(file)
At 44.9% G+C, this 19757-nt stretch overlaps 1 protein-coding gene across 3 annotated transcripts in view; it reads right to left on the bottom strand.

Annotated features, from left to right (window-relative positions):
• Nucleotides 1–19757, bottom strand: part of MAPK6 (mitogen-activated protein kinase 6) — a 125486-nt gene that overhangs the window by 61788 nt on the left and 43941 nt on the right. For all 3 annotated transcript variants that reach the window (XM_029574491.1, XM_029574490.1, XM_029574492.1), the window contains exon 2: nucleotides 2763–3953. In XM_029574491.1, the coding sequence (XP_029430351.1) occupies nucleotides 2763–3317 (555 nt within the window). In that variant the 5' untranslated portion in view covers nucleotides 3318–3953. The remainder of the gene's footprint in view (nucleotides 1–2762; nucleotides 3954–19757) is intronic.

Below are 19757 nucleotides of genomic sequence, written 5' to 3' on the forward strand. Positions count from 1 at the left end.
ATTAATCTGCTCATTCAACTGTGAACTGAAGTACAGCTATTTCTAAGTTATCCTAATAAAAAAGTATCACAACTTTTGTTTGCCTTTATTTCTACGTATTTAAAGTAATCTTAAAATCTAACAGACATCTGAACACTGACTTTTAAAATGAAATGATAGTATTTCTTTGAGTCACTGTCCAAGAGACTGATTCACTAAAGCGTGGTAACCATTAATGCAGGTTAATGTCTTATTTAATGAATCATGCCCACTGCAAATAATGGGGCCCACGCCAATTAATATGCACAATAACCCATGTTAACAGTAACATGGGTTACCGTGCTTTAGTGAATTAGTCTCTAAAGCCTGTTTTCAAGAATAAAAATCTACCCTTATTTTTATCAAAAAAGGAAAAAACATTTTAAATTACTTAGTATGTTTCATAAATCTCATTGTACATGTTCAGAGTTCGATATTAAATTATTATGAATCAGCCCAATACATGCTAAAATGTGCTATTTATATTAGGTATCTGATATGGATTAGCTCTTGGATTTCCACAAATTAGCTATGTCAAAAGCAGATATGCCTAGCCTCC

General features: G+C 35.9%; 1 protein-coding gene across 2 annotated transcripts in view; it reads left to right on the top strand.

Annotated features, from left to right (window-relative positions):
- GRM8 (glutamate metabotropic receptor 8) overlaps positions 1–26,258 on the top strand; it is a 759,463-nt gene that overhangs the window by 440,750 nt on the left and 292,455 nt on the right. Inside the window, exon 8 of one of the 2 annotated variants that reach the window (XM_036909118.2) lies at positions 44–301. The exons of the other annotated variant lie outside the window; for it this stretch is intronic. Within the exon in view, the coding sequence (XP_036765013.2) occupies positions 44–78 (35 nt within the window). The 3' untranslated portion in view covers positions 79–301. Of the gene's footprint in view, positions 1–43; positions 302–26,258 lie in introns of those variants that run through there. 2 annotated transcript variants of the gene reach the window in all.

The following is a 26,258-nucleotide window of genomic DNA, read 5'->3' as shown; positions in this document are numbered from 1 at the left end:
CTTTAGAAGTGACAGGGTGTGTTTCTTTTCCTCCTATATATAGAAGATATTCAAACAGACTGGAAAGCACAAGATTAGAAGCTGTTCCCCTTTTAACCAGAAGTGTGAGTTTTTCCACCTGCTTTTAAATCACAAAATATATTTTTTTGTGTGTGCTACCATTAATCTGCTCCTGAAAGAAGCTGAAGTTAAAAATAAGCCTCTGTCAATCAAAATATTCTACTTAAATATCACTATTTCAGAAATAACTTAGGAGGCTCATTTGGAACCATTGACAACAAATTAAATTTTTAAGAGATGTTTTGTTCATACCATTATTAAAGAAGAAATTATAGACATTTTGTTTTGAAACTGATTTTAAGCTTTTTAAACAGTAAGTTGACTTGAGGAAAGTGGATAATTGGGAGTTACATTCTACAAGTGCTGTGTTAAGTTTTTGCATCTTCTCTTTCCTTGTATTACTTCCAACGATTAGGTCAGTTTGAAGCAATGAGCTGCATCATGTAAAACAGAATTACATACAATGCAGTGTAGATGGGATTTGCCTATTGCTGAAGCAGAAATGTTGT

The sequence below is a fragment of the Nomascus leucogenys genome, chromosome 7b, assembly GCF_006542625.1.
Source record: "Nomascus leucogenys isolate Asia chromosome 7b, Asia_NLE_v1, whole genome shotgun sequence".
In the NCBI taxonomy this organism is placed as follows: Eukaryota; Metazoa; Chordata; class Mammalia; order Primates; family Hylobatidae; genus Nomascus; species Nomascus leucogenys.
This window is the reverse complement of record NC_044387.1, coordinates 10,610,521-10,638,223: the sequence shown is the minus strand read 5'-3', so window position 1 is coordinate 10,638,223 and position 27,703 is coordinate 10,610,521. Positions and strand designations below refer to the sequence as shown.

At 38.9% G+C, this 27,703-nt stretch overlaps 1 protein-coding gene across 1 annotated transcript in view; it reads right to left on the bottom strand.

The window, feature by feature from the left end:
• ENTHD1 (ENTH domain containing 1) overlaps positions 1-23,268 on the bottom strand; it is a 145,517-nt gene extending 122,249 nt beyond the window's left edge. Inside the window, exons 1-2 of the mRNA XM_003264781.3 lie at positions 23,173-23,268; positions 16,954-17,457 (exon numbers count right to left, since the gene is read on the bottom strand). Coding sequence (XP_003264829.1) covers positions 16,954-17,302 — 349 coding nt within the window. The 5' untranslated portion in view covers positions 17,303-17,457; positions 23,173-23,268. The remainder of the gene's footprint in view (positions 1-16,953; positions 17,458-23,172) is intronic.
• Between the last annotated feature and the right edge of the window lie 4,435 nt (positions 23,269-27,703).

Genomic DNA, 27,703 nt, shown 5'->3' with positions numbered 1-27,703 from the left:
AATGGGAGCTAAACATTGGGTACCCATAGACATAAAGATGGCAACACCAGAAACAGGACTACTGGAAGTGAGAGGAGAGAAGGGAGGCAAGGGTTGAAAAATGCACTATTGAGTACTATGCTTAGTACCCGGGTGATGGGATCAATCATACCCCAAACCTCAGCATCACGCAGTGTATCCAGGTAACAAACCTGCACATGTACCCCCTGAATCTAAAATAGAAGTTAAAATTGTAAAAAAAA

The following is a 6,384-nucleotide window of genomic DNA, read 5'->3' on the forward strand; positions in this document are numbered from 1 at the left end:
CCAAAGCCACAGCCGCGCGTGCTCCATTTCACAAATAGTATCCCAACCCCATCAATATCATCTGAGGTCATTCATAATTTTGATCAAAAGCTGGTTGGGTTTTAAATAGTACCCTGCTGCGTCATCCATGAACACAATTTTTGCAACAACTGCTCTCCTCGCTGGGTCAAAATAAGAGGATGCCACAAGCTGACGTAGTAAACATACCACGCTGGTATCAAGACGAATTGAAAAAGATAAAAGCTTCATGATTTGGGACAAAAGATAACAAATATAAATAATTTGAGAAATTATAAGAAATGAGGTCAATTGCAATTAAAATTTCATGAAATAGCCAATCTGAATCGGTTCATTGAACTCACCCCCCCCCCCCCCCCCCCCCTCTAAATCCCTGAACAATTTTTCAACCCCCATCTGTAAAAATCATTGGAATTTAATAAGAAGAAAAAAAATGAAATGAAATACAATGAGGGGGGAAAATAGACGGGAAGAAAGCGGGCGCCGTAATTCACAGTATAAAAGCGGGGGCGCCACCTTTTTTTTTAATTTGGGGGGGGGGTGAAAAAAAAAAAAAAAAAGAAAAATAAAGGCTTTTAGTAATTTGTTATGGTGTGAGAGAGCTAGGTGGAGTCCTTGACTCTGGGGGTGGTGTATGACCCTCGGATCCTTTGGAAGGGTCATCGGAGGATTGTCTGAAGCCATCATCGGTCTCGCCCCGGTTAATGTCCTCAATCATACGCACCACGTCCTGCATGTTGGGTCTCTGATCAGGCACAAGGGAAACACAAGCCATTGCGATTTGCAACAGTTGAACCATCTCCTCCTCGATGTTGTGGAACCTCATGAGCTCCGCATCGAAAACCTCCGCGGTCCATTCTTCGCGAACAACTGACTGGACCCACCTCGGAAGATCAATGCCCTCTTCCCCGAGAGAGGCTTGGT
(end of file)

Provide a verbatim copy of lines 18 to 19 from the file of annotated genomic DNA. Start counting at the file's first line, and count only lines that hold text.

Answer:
• Between the last annotated feature and the right edge of the window lie 4,435 nt (positions 23,269-27,703).

Genomic DNA, 27,703 nt, shown 5'->3' with positions numbered 1-27,703 from the left: